Exchange must justify moves for spread change, says SFC
THE Hong Kong Stock Exchange must present sufficient market data to the Securities and Futures Commission (SFC) to justify reversion to the original share spread on stocks valued above $10, says a SFC spokesman.
The spokesman confirmed yesterday talks between the council's executive committee and the SFC chairman and vice-chairman aimed at resolving the long-standing deadlock on restoration of the share-trading spread.
However, according to exchange sources, the meeting saw the SFC re-affirm its earlier decision to revert to the old spread for stocks below $10, with those priced above $10 using the new system.
'The ball is in the council's court,' said Bill Weeks, senior manager of public affairs in SFC.
'If the council wants to make amendments to what we have approved, its request has to be accompanied by market justification. Until we receive that, we can't act.' The SFC will look at the market information and assess how the new share spread system has affected turnover, liquidity and market transparency.
The stock exchange will decide on its next move tomorrow in a special council meeting.
However, it is unlikely the council can come up with convincing market statistics to support its case for a complete restoration of share spread to the pre-July 1 level.
A few weeks after the new spread was put into practice, the SFC was presented with some market trading statistics compiled by the exchange trading and settlement committee.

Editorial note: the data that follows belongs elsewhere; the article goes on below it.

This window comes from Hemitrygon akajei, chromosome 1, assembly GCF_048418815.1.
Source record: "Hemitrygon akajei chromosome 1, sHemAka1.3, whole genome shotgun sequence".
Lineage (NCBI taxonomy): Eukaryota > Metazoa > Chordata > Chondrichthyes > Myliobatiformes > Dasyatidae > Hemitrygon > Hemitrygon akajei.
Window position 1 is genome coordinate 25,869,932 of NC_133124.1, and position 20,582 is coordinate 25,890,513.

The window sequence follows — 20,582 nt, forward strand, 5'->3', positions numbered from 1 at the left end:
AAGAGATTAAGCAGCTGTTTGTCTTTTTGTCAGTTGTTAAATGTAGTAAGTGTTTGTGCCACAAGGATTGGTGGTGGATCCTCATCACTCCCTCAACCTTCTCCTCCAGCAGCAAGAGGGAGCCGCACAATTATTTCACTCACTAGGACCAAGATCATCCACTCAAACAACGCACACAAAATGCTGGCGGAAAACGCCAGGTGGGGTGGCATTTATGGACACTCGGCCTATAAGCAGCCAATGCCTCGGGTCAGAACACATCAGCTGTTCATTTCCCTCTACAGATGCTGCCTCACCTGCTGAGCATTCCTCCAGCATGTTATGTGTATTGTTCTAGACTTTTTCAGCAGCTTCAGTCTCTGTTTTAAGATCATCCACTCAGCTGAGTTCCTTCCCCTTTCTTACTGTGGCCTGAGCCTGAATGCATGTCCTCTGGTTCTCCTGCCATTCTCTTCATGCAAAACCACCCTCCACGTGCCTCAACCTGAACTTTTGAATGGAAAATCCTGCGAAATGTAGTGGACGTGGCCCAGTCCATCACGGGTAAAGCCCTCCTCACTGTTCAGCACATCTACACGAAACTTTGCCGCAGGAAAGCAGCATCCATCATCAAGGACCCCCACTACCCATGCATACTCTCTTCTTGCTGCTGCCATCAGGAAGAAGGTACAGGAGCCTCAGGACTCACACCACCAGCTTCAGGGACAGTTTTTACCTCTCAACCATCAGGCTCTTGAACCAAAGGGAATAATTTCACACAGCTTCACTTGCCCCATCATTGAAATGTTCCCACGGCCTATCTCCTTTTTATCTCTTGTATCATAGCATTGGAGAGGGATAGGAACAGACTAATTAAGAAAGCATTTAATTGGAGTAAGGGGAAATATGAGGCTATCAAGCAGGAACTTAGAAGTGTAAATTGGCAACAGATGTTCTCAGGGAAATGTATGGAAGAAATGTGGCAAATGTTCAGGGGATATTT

After studying the data, the SFC decided it did not support a full reversion, but conceded that there seemed to be a decrease in turnover for stocks valued below $10.
'The decline in turnover for stocks valued above $10 was not so much of a result of the new spread,' Mr Weeks said.
Other things which happened during the period, such as the uncertainty of the US interest rates, were believed to have caused the slackening in trading.
Based on the argument, the SFC rescinded the new spread for stocks below $10.
At the time, the trading and settlement committee had suggested reverting to the old spread for stocks priced below $10, but the suggestion was overturned by council members who finally decided to apply for a total reversion to the old system.
'The data for stocks above $10 did not indicate a clear pattern of how its trading volume was affected,' a council member said.
'Most members were worried by the drop in turnover and were eager to go back to a system which had worked well all along,' a council member said.
He said there would be a firm decision on the share trading issue at tomorrow's meeting.
'Some way or another, I think there will be a decision as the issue has been dragging on for too long, something that may not be in the best interest of all parties concerned,' he said.